Neuron in a Machine

Original article was published by Swaroop Rajendra on Artificial Intelligence on Medium


Understanding Mathematics behind the working of neurons in Artificial Intelligence.

Let’s assume the probability of neuron passing signal further to outgoing neurons as “P”. Then the probability of neuron, not passing the signal will be “(1-P)”. People, on the other hand, call out the word called “Odds”. i.e., What are the odds if the neuron is going to pass on further to outgoing neurons.

Odds in mathematical terms can be represented as P/(1-P) i.e., the ratio of the probability of a neuron going to pass the signal to the probability of neuron not going to pass the signal.

If we apply log to the above equation, then we can represent the above equation as below:

We know that a neuron receives signals from many incoming neurons. These signals will have values and weights. All the incoming signals are summed up and the summed up value becomes the outgoing signal. Let us assume there are “n” number of incoming neurons connected to a neuron and “x” is the value of signal coming from the incoming neuron and “w” is the weight associated with the signal. It is to remember that if the weight is large (either positive or negative), then it has a strong influence on the outcome. If the weight is small(near to zero), then it has a weak influence on the neuron. If we assume “y” as an outcome or outgoing signal from the neuron, then “y” is nothing but the summed up values of all the incoming signals from all the incoming neurons. Hence we can represent “y” as an equation as shown below:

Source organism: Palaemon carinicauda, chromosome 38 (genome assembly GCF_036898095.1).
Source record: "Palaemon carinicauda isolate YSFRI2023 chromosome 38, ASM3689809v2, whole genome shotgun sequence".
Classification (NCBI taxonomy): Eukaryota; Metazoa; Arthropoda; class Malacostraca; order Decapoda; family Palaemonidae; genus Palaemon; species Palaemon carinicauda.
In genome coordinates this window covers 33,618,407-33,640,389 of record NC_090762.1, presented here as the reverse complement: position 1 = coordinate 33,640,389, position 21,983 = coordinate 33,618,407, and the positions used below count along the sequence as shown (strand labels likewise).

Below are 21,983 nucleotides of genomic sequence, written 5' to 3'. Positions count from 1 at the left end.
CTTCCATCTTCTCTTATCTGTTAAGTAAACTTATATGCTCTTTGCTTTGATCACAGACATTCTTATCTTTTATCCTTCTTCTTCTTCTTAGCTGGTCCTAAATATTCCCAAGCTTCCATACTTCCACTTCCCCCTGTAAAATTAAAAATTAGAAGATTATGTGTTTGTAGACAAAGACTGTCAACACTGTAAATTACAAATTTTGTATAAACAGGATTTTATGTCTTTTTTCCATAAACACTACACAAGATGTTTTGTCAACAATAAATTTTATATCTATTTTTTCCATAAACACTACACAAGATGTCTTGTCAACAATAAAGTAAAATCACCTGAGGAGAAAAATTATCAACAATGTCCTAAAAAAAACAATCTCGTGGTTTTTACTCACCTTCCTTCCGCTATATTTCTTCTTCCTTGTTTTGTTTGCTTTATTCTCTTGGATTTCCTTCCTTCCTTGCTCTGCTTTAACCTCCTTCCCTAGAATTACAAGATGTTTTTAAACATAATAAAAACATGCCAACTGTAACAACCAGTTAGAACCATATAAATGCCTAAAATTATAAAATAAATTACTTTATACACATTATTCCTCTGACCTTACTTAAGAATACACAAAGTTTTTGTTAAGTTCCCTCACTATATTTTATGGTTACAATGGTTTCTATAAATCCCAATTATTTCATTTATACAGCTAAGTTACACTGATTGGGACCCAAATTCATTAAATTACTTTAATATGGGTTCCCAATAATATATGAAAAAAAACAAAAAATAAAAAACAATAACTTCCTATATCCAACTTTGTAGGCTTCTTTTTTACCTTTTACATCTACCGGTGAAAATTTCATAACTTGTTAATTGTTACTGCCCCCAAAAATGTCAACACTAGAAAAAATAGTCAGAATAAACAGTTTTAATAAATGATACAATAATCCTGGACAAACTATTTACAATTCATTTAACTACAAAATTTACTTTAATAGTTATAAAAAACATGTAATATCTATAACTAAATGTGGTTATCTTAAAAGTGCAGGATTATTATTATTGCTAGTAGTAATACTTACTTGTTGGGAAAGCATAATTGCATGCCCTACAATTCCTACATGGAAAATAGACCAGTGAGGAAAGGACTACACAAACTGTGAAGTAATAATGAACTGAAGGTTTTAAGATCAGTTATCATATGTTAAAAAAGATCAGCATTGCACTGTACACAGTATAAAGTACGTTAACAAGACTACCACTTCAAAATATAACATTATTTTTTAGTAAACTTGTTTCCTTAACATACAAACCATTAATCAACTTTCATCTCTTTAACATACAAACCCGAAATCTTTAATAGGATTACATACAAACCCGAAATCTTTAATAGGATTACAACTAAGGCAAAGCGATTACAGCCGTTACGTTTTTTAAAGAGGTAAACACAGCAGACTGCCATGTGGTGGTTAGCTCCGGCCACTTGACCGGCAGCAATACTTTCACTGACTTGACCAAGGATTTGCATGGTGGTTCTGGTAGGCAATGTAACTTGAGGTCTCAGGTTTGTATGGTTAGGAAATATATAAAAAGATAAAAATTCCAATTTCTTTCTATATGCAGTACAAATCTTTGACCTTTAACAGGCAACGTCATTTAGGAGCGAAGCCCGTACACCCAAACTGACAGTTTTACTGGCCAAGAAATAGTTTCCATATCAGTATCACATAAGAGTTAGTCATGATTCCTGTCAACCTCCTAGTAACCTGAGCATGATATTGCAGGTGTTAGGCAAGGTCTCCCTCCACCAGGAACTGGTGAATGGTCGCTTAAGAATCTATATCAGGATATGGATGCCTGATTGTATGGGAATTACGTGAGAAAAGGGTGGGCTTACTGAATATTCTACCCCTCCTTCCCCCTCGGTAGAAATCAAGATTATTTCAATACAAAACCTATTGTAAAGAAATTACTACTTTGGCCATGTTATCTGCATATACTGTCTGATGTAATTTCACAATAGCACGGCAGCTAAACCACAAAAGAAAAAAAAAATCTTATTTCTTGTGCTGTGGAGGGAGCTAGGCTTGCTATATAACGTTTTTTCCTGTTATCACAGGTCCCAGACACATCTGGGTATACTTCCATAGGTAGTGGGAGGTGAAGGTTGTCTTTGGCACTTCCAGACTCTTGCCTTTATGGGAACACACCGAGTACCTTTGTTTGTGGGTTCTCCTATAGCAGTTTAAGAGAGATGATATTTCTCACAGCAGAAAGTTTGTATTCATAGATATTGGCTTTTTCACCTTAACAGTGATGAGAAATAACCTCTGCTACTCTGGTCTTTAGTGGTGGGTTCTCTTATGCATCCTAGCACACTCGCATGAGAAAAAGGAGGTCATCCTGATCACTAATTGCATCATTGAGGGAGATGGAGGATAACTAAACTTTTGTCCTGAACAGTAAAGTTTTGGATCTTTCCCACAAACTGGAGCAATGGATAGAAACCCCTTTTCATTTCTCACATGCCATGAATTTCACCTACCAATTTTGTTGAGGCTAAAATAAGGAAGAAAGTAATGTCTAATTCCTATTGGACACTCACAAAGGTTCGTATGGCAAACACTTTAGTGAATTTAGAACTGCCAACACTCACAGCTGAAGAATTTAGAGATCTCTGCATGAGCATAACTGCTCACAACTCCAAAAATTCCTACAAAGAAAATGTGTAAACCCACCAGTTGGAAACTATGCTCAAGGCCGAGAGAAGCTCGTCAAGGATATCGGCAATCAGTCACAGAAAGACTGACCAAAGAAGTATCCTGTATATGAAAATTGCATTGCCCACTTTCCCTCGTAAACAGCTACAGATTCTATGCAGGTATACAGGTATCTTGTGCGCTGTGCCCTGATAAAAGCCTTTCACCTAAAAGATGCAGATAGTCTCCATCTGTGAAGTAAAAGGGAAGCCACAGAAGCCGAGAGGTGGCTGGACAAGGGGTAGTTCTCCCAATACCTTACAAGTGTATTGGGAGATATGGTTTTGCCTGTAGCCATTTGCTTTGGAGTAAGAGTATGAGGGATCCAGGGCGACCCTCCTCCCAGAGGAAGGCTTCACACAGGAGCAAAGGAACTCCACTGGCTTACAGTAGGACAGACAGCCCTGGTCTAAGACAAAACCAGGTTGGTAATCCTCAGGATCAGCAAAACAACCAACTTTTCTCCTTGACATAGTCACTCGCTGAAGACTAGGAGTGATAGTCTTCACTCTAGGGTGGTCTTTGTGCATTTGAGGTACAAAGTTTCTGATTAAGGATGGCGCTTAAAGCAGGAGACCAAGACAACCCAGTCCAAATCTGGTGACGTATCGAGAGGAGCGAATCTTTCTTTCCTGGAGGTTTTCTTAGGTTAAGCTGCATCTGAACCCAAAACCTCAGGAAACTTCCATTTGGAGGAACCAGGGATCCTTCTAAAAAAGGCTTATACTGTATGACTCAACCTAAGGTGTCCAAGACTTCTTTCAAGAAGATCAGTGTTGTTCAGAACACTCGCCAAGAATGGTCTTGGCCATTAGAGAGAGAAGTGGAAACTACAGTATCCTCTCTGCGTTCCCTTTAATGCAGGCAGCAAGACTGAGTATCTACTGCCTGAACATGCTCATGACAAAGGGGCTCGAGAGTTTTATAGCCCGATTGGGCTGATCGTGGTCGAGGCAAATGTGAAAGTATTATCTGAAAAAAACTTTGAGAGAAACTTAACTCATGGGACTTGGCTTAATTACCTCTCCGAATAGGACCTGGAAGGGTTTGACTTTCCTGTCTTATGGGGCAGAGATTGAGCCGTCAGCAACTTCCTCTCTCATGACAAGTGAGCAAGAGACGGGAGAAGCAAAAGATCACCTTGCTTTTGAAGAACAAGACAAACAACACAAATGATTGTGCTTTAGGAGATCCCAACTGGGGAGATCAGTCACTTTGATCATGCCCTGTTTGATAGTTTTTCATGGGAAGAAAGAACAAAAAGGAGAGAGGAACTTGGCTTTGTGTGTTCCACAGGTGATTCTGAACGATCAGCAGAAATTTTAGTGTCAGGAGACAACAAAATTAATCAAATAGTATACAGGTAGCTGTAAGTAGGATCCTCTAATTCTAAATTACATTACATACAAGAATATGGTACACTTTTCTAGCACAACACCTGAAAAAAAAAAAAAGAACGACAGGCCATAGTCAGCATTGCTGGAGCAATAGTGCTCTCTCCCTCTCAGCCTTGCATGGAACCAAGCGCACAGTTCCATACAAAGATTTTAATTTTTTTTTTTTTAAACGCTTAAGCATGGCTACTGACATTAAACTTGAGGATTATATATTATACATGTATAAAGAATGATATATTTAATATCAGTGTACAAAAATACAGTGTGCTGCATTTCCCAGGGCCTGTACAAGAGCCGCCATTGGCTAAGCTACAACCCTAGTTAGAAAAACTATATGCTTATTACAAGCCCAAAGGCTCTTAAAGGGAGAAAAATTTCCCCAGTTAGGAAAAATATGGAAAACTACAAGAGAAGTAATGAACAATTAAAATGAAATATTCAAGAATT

Summed up values of all the incoming signals can also be represented as shown below. Where W raised to T is the transpose of all the incoming weights.

When the variable we are trying to predict is restricted to have a value between a certain range i.e., 0–1, building such models is challenging. To solve this challenge, we transform these variables into another set of variables that are not restricted to have values in a certain range, and hence logodds come into the picture. The value of log(P/(1-P)) can be between minus infinity to plus infinity. log(P/(1-P)) can be expressed as shown below

logodds function can also be represented in the below form:

If we apply inverse to the above logodds function then it is called the logistic function. This logistic function gives the probability of the outcome of the neuron will be 1 or 0 i.e., will the neuron pass the signal further along or not.

For now, let us assume W raised to T equal to Z as shown below:

Then we can re-write the logodds function like below:

If we apply inverse to the above logodds function to get the logistic function, then we get the below equation:

As said earlier, the output of the above logistic function is nothing but the probability “P”. If we plot the logistic function, it takes the form of the S curve or sigmoid curve. One end of the curve touches 0 at minus infinity and the other end touches 1 at plus infinity.

From the above, we were able to understand how logistic function is derived and how it works. Now let put all our above learning in a model form to understand how a neuron works.